With the allure of the overall title, the quality in WRC2 and the intrigue following tomorrow’s superstars in Junior WRC, WRC3 can often be the forgotten, or overlooked, championship within the World Rally Championship.
Yet it keeps delivering insane title conclusions!
Last year, a 10-second time penalty was effectively what swung the title in Lauri Joona’s direction. This year, another Finn could emerge victorious thanks to the tiebreak rule… it really is that close!
Allow us to explain.
Roope Korhonen has been the breakthrough star of the Rally3 field in 2023. Victory in Sweden was the perfect way to kick off the season, and the then 24-year-old backed that up with three more victories in Portugal, Sardinia and Estonia.
Four wins from four starts. And better still, he topped the RC3 class on all four – meaning that he beat the Junior WRC winner in Sweden, Sardinia and Estonia.
From a championship perspective, WRC3 allows competitors to enter a maximum of five events, with their four best scores contributing to their final points tally. Korhonen still has an event to spare, but it’s meaningless as with no powerstage in the category it’s impossible to score higher than the 100 points he has amassed.
So Korhonen therefore can’t be beaten. But he can be matched.
Victory for Diego Domínguez on this weekend’s Rally Chile would move the Paraguayan level with Korhonen on 100 points. The only way the championship could be settled is via a tiebreak.
Let’s reach for the WRC’s sporting regulations for an explanation; specifically Article 8 which concentrates on a dead heat in the championship.
Article 8.1.1 states that a championship could be decided by the greatest number of first places, second places and so on, and if that isn’t applicable then 8.1.2 dictates that it could come down to the best non-points finishes.
But the trouble is, there’s still little to separate Korhonen and Domínguez through this method.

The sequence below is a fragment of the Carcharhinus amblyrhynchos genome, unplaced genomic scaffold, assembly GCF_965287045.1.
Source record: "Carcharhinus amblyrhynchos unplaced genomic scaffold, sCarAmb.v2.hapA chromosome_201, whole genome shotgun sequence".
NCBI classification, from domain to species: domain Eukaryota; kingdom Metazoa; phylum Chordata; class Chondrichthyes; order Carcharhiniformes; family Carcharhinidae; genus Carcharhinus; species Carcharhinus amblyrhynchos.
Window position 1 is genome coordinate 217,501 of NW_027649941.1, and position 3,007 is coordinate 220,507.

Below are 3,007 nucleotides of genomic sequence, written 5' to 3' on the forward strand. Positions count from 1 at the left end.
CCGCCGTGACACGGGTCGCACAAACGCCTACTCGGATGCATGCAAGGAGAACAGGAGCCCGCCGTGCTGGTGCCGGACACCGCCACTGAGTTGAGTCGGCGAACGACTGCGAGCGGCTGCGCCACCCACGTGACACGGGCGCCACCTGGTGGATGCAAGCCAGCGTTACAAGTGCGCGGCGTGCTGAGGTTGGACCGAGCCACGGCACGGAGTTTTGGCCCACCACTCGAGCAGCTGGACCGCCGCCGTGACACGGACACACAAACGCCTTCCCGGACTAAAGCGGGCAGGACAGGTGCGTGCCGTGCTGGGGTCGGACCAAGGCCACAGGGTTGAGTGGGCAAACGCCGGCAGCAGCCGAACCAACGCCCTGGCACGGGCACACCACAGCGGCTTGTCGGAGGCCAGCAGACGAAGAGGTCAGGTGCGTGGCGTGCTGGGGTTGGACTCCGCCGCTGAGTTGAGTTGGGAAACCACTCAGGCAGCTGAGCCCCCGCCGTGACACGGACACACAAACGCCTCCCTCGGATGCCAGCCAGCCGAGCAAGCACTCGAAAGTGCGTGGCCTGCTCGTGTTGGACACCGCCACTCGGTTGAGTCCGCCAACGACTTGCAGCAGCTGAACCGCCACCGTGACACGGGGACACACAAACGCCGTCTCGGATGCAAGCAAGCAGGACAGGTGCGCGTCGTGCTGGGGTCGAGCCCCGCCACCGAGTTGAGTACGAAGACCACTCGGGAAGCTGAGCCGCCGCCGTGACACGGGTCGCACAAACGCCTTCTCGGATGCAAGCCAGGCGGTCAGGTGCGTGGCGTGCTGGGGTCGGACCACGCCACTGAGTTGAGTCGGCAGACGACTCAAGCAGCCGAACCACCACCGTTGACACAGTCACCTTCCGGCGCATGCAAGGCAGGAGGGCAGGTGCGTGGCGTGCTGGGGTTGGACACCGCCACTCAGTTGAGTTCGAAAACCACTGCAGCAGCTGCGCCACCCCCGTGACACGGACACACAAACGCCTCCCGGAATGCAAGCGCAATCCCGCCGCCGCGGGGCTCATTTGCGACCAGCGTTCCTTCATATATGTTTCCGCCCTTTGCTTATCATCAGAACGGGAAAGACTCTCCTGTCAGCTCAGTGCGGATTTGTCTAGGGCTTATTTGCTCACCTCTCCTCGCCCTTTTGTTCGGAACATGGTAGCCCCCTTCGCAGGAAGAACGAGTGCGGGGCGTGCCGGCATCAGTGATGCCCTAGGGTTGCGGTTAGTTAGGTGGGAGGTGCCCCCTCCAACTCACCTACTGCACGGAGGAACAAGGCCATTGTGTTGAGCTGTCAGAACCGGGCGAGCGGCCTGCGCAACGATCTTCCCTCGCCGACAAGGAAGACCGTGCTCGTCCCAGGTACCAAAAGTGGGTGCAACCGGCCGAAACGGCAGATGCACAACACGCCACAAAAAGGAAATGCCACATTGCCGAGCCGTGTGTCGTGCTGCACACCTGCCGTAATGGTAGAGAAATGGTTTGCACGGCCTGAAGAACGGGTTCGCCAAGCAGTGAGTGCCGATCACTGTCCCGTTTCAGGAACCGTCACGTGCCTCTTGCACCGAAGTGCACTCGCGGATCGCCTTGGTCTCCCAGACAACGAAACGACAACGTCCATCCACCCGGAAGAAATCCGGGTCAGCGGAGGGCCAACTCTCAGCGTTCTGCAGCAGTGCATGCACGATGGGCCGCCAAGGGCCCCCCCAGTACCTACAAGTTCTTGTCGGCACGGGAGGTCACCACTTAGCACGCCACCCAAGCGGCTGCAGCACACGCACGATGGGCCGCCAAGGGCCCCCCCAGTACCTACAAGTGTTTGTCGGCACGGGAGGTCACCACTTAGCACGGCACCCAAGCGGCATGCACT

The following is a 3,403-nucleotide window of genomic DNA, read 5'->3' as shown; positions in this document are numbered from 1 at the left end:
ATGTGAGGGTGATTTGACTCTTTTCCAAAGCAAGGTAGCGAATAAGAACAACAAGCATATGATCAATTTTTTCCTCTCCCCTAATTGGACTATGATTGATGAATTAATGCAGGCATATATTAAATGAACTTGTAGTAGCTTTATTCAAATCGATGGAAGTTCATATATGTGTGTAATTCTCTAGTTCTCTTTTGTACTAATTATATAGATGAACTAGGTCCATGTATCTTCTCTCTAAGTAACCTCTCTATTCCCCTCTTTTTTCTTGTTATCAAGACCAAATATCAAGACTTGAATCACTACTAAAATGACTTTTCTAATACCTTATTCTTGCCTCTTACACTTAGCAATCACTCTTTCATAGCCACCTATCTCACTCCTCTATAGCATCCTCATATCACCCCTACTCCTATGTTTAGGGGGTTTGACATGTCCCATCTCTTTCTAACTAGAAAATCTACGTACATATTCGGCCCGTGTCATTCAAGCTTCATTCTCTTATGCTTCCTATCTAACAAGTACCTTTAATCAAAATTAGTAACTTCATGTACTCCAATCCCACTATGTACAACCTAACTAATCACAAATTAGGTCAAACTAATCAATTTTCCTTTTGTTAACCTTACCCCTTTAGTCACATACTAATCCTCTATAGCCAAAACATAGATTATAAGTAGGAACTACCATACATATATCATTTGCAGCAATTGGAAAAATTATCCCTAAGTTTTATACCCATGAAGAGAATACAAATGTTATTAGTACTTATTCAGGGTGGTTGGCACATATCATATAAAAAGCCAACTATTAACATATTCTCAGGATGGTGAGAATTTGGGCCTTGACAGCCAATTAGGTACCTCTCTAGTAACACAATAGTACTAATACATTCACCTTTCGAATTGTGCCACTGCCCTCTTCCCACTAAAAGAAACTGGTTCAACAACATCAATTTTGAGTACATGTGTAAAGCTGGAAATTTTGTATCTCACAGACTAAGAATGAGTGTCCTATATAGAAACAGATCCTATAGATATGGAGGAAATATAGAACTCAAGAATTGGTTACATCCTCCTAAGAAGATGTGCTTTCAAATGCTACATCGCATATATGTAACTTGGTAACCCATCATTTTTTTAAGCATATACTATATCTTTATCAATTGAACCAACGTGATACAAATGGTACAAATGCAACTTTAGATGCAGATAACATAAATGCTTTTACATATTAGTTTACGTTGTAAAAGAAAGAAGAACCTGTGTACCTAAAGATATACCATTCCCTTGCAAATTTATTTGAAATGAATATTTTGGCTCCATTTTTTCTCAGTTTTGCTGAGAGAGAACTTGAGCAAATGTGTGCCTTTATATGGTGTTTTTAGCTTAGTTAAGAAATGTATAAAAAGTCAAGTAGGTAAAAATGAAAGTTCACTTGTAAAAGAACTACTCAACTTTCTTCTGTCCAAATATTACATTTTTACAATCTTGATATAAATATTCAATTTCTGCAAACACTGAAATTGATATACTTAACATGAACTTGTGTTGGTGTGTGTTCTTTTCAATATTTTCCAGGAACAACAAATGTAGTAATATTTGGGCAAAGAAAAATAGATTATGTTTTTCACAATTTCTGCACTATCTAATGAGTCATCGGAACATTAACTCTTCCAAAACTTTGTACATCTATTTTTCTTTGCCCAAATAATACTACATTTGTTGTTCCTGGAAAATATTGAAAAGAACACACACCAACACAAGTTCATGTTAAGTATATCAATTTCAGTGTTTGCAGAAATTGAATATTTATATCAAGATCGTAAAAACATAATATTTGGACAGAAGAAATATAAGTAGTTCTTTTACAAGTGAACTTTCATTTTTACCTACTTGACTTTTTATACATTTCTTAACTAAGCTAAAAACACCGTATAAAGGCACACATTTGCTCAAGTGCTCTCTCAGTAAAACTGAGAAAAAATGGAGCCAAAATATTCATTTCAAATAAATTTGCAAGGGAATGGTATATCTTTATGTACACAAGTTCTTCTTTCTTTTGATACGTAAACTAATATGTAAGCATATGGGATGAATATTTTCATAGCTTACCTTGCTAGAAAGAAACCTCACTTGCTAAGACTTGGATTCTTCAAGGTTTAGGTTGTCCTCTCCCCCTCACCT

If Junior WRC runner-up Domínguez does win in Chile, then he would have four victories just like Korhonen. He would also have a fourth place finish from Sweden, but that could be deemed irrelevant given the dropped score rule.
So instead Article 8.1.3 could be what decides the championship in this scenario. And that effectively gives the FIA the power to declare the winner.
Article 8.1.3 states: “In the event of a further tie, the FIA itself will decide the winner and decide between any other tying drivers and co-drivers, on the basis of whatever other considerations it thinks appropriate.”
DirtFish has been in contact with the FIA and in this scenario, it is understood that Korhonen would likely be chosen as the WRC3 champion.
That’s because of the three events both drivers have competed on (albeit just one with both drivers registered for WRC3 points), Korhonen has beaten Domínguez on all of them.
This bizarre scenario of course requires Domínguez to win this weekend, but with just one rival – Eduardo Castro – in Chile, that would appear fairly probable.
And if that does happen and he doesn’t get the nod over Korhonen to be crowned WRC3 champion, cruelly Domínguez will have missed out on two world titles this year and by just eight points.